They are a hard-working, fast-thinking, thick-skinned breed and, according to recruitment consultants, they are once again in demand in the travel industry.
So-called interim managers – who take on short-term contracts, flitting from one company to the next – saw a fall in demand immediately after September 11 2001, but during the past 18 months, business has picked up.
Argyle Recruitment director Rick White said interim managers now account for 15%-20% of the company’s total income.
“One of the reasons for the growth is that businesses are doing well and looking to develop and, when a firm expands, it is often better to take on a temporary manager to oversee the project than to stretch the existing management team,” he said.
Harp Wallen Executive Recruitment managing director Kristina Wallen stressed interim managers are different from management consultants, who are brought in to tell a company what it should be doing. Interim managers are the ones who do what needs to be done.
“Many individuals take on short-term positions because they see the potential of the role becoming full-time and they want to see first if they fit into the culture of the company,” she said.
There are many other reasons why companies might need managers for short periods. They might need to provide cover for permanent managers on temporary leave, such as maternity leave or sabbaticals, or to carry out seasonal tasks such as brochure production.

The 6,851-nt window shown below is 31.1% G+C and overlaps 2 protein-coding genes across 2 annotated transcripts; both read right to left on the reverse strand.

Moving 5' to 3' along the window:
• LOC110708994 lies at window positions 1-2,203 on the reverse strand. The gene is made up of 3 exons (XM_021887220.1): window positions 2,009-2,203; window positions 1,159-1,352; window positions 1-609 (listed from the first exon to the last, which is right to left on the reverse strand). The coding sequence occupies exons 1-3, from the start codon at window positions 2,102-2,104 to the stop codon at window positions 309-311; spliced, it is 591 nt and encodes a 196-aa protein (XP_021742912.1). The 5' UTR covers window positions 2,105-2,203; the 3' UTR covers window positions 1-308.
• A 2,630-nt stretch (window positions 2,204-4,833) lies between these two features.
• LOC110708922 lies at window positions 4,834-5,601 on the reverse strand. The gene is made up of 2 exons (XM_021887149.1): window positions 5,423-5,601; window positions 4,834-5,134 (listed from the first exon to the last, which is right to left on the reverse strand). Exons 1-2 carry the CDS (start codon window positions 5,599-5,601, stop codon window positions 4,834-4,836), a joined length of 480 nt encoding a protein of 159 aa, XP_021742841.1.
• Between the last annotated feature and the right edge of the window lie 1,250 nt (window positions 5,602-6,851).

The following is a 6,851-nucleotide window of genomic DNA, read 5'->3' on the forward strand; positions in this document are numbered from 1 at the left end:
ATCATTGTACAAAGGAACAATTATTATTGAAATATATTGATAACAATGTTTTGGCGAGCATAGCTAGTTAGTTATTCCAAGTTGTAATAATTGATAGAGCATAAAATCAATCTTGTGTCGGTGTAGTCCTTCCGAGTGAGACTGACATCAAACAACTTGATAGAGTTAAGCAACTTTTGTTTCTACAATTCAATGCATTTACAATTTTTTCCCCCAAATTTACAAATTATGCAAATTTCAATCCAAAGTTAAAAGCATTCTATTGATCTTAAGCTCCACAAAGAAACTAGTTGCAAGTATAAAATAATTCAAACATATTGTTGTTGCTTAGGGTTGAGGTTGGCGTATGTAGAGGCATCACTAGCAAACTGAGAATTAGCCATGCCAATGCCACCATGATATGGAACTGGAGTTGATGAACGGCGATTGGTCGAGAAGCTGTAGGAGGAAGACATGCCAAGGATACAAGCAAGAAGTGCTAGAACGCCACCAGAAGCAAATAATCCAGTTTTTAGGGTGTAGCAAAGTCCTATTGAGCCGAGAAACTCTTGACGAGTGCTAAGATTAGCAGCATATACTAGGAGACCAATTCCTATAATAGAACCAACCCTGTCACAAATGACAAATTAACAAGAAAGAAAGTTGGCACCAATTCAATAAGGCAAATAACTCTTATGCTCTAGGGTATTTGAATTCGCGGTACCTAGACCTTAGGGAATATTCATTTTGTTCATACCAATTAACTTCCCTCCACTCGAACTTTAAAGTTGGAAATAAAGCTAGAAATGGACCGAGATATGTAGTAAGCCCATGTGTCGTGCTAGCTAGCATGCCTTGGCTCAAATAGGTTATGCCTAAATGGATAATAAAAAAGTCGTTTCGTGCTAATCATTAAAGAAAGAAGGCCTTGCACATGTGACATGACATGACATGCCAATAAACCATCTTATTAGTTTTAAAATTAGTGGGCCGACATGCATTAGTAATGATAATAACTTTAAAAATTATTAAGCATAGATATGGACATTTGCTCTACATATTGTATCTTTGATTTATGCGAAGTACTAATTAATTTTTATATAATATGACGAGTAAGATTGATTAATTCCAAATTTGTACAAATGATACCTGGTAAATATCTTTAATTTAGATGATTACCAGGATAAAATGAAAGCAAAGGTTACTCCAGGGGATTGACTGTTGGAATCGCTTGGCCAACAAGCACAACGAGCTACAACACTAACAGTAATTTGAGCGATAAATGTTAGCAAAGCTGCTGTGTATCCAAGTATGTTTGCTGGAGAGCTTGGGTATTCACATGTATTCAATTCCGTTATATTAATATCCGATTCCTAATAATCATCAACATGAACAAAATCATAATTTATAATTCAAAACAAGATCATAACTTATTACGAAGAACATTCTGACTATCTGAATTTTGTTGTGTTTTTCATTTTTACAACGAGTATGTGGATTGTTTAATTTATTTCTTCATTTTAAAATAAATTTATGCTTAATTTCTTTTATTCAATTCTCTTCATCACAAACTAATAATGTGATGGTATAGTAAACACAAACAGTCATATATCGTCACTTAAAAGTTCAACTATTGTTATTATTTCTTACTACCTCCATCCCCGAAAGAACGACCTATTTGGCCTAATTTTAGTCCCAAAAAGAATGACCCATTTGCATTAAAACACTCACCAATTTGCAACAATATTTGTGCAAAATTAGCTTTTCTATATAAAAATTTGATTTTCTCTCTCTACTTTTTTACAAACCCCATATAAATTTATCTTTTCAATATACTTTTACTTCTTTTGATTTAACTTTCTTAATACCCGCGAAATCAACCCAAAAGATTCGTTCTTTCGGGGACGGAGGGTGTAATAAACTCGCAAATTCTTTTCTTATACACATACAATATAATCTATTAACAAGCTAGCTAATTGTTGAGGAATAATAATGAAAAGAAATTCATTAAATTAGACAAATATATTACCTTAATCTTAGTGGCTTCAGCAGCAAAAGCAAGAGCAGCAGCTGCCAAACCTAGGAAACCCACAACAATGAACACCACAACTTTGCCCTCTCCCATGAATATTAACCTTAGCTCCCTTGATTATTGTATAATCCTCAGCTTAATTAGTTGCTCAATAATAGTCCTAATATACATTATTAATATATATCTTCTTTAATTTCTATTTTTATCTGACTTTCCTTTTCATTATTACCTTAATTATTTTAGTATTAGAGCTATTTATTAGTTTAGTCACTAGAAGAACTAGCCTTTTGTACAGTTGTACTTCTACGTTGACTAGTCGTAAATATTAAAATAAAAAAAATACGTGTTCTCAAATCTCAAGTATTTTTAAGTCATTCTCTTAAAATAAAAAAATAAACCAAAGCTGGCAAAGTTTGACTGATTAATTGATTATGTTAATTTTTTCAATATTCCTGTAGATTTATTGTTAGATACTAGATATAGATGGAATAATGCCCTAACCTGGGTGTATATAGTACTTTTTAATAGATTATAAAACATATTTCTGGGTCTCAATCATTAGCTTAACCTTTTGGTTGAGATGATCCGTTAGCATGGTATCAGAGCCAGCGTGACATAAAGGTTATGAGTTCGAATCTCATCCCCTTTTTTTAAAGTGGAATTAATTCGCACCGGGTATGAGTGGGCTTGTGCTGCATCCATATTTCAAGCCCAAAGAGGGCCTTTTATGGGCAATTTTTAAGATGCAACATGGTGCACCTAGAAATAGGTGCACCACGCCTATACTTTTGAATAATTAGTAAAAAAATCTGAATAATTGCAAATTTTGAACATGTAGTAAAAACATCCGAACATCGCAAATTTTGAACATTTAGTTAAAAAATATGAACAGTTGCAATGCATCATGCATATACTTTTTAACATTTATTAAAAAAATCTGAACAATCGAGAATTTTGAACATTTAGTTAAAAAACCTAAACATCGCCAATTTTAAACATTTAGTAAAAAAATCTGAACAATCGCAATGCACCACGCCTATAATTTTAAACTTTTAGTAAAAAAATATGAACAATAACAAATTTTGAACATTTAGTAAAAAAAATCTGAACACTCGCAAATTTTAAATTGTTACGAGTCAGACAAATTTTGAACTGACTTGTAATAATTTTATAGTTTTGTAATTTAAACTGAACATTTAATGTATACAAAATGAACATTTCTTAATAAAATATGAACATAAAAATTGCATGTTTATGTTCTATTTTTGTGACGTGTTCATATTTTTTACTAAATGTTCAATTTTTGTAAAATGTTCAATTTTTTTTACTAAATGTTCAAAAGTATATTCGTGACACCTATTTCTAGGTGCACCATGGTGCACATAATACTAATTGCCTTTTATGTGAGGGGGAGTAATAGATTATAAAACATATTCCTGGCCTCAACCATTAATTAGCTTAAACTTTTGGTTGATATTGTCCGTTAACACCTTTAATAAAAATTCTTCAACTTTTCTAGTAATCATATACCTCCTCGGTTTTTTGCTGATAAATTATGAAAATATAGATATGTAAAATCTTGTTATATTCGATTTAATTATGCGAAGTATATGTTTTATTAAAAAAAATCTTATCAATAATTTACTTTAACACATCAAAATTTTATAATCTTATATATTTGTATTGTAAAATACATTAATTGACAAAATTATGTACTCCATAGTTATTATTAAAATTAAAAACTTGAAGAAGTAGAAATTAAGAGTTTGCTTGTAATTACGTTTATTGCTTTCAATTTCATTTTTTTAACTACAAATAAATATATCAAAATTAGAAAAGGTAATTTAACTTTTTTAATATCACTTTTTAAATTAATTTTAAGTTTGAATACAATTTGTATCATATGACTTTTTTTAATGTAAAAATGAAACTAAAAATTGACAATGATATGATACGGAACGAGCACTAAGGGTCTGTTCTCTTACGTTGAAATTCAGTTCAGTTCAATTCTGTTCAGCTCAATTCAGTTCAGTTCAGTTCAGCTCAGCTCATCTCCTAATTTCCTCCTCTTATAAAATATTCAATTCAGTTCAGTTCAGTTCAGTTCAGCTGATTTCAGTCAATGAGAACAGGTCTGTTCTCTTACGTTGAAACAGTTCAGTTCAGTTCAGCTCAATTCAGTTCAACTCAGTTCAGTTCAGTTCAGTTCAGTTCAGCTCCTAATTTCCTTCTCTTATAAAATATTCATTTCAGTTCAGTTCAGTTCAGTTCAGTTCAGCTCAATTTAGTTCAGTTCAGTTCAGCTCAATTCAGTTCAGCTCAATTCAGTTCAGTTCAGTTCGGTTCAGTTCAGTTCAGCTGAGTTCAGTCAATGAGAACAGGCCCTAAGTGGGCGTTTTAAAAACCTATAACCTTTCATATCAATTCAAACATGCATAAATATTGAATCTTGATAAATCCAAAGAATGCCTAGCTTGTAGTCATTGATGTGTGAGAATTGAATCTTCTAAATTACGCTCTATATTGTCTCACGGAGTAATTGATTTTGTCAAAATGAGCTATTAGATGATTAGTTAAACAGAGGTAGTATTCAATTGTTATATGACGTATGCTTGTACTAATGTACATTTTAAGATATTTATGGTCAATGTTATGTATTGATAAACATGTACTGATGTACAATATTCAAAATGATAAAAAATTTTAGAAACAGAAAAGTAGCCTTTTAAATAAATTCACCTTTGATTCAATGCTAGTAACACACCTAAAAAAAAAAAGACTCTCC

New Frontiers managing director Julia Feuell said: “To be an interim manager, you have to have a strong track record and be able to demonstrate how you have made a difference in the roles you have done, such as what revenues you generated, savings you made or problems you solved.”
The rewards for interim managers can by good and the shorter the contract, the higher the pay. “Taking on a role for two to three weeks can be quite lucrative, but if the position is guaranteed for six months you’re likely to get the same pay as you would in a full-time role,” said Wallen.
As a general rule, a consultant taking on a job that pays £40,000 per annum would earn £55,000-£60,000 pro rata for a three-month stint.
Interim management appeals to two types of manager, said White. Those who are looking for full-time employment who are prepared to take a short-term contract to keep their hand in, and those who work permanently as interim managers, constantly moving from one project to the next.
“At the moment the majority fall into the former category, but more people are looking at interim management as a full-time role.”
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